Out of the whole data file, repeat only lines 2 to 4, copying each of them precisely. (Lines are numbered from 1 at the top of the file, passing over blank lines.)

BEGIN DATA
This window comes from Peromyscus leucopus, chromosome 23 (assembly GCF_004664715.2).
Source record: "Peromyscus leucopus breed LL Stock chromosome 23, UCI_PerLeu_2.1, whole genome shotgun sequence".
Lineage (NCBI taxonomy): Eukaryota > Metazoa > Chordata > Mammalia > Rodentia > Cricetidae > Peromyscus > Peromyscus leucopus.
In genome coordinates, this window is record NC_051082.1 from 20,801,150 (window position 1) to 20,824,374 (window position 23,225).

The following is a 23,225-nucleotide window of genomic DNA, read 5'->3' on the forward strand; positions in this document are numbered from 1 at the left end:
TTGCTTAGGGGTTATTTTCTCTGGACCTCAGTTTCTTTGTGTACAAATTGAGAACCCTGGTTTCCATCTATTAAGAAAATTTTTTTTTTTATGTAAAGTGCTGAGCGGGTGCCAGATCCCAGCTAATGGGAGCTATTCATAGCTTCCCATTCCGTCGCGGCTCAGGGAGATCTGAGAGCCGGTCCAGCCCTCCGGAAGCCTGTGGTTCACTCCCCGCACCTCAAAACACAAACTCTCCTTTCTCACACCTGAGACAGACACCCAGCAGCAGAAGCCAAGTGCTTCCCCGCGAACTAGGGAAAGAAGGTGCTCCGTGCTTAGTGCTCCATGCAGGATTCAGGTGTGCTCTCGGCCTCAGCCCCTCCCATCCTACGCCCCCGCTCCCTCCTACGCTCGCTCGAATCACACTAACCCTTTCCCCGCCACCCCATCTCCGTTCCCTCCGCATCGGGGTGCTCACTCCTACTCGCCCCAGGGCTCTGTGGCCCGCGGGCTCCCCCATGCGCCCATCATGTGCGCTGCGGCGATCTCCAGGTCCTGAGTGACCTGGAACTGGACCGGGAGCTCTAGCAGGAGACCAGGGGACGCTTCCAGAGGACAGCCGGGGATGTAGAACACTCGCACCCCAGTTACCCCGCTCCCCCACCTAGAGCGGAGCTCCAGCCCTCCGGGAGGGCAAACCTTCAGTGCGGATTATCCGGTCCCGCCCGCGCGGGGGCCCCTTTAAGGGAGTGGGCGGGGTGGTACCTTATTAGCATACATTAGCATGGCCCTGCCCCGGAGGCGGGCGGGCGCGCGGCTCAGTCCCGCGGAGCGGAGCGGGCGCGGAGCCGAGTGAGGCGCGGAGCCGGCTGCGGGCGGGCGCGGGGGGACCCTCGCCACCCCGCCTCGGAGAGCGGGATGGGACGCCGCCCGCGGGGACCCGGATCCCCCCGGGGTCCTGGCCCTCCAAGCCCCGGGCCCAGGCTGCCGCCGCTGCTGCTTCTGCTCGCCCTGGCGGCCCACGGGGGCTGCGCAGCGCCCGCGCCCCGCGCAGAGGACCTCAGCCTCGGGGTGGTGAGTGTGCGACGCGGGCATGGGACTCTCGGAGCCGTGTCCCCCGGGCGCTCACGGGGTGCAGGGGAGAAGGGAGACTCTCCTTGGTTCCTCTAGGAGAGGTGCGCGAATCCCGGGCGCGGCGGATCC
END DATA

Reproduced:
Source record: "Peromyscus leucopus breed LL Stock chromosome 23, UCI_PerLeu_2.1, whole genome shotgun sequence".
Lineage (NCBI taxonomy): Eukaryota > Metazoa > Chordata > Mammalia > Rodentia > Cricetidae > Peromyscus > Peromyscus leucopus.
In genome coordinates, this window is record NC_051082.1 from 20,801,150 (window position 1) to 20,824,374 (window position 23,225).